“[Crowdfunding] is bringing up a whole class of musicians in a way, and that’s really exciting to me. We can get away with a much smaller audience; a few people scattered in different cities around the world is enough,” says Zammuto.

“It changes the whole trajectory of my career — instead of having to be beholden to an industry that's all pretty jaded about music [...] and going through endless middlemen, getting a tiny fraction of the actual business that’s being done.”

Nick and his family try to keep their overhead as low as possible so they can put more money into their creative projects. They have a strict no-contractor rule — if they can’t do it themselves, they don’t do it.

They heat their home all winter with wood they chop themselves. Nick's wife grows most of their food. When we speak he’s just finished building a giant catapult for the “IO” video. Nick says it can launch a 10 pound rock 350 feet, but he’s betting he can make it go further.

“My neighbours are into it, they’re not worried about coming under siege or anything,” he jokes. “Having a giant canvas of 16 acres to work on is really nice.”

Zammuto plays Casa Del Popolo September 6 with Saxsyndrum.

Passovah Summer Fest preview: Smokes

Smokes are in the process of expanding, but this time they're looking to steer clear of 11-member jam bands.

Their sweat-inducing rock is rounded off with a little melodrama and a love of syncopation. Starting off as a guitar / violin duo three years ago, the band will play their first show as a four-piece tomorrow at the Piccolo Rialto as part of the Passovah Summer Fest.

Singer/guitarist Nick Maas and violinist Patrick Cruvellier moved to Montreal to study at McGill, but stayed for the music. They were first in a “crazy weird prog fusion band” called Bananafish, working together musically – and becoming roommates – since then.

“We needed to figure out what kind of band we wanted to make. We knew we wanted to play some rock and roll," Nick says. “I hadn’t sung in six years playing in bands, and I felt that I had a lot to say.”

Patrick started playing violin at age 6, but decided to move away from studying sheet music when moving to Montreal.

“I definitely have a passion for it, though I think I never fully connected with classical music," says Patrick, who played for years in orchestras and string groups. “I got kind of burnt out on it and realized I’d rather be playing music with my friends.”

They started playing with drummer Jeremy MacCuish two years ago, the two working on what would eventually become Smokes for a year before that.

MacCuish played drums in Parlovr, who signed to Dine Alone Records before going on hiatus last year.They met Parlovr singer/guitarist Louis David Jackson at a call centre (that happened to employ several musicians that they would eventually share the stage with) soon after leaving McGill.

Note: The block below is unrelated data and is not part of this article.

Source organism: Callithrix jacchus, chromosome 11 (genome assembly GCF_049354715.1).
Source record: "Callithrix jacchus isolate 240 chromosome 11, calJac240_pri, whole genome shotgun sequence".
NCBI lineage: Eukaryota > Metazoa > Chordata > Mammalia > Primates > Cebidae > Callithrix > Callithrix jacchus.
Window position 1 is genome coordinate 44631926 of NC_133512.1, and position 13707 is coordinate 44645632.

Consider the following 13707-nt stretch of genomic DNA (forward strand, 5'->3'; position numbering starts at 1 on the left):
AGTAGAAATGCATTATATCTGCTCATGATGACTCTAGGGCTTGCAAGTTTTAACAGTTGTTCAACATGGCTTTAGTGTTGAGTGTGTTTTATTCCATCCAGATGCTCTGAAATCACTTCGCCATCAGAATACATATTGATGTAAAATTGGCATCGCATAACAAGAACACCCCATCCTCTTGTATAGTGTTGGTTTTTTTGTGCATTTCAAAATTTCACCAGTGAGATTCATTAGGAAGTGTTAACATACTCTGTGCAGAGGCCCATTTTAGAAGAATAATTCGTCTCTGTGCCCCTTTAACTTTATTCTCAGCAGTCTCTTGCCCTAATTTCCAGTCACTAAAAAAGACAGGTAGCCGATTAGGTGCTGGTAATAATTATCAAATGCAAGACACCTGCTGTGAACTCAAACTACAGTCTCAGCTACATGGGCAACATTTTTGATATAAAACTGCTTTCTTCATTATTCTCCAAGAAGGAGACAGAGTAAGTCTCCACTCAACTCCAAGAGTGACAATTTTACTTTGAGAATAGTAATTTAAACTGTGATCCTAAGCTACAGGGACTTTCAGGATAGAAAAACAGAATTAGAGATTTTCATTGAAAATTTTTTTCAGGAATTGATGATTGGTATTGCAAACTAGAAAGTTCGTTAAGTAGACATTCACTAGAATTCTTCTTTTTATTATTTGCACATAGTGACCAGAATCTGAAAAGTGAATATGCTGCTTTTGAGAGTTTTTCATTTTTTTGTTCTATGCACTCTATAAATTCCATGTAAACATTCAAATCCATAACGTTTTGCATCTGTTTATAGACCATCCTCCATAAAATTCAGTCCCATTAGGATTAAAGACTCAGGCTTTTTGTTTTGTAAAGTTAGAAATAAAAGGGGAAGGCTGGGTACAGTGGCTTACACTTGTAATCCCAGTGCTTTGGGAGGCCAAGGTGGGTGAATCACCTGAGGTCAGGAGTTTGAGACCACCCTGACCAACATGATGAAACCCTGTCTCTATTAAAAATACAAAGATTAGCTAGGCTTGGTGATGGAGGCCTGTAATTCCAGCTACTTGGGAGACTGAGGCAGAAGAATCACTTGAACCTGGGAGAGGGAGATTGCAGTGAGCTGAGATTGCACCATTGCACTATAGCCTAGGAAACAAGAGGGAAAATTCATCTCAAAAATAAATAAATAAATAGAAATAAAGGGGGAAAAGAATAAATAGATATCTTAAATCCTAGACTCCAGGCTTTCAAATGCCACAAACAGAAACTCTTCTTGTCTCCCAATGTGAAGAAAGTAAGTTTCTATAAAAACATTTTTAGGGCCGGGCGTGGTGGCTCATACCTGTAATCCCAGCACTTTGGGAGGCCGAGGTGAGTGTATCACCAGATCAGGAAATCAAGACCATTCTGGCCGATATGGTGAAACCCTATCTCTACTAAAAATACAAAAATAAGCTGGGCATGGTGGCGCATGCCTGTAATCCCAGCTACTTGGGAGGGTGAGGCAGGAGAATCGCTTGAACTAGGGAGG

They started rehearsing at the Torn Curtain, the practice space also used at the time by Parlovr.

“They were a huge influence for me, a really awesome band in Montreal at the time. We got to hear a lot of them, and we thought, man we’ve got to get him in our band,” Nick jokes.

Now adding Andrew Miller from The This Many Boyfriends Club on bass, they get to expand things a little more, and finally have someone to take care of the low end.

“It frees us up in some ways, now I don’t need to play power chords," says Nick.

“There are some great things about being a trio, it forces you to try different things," adds Patrick, "but there was a certain point that we realized a lot of what we want to be doing is playing high energy rock music. We realized sometimes we were dumbing down ideas just to fill out the frequency range.”

The band released the Unlucky EP last November with Dan Lagacé behind the board at Breakglass Studios and recorded it all live off the floor.

"[Lagacé] pushed us to do something we wouldn’t have done if it was just the three of us going into a studio," says Nick.

Now they’re working on a full-length with the opposite approach, doing the writing and recording over several months, at the Rosemont studio where Les Breastfeedersrecord their stuff, engineered and mixed by Marshall Vaillancourt (who plays in Archery Guildand No Aloha) and Miguel Marcil-Pitre.

They intend to release two songs this fall, with plans to release the album next summer.

As they grow their sound, they're trying to be ever-more concise. While Nick grew up in Milwaukee listening to jam bands like The Grateful Dead and Phish (hence Bananafish), he's now less about self-indulgence and more about structure.

“I used to have an instinctive backlash to short, poppy songs but I kind of grew out of that. Living here in Montreal there’s so much variety that I just decided to go to shows all the time, and as see much local music as I can," says Nick.

“[With] a lot of musical friends, some are making rock music, but it’s not the predominant [genre]. People are so supportive and it’s nice to get that cross-pollination."

Patrick also plays with the guys in Saxsyndrum (who both used to be in Bananafish), and also plays with Ohara, (who’s also playing the Piccolo Rialto tomorrow) and Year of Glad.

He's “the high-demand violinist, no one cares about guitar players,” jokes Nick.

“It’s not about the genre necessarily, we just hang out and go see each other’s shows. In a community where loud rock music isn’t really the focus it’s awesome to see people that are super supportive. If you’re passionate about it, it doesn’t really matter.”

Smokes play the Passovah Summer Fest with Frog Eyes, PS I Love You, Nanimal, CTZNSHP, Cat Pontoon, James Irwin and Ohara August 21 at the Piccolo Rialto.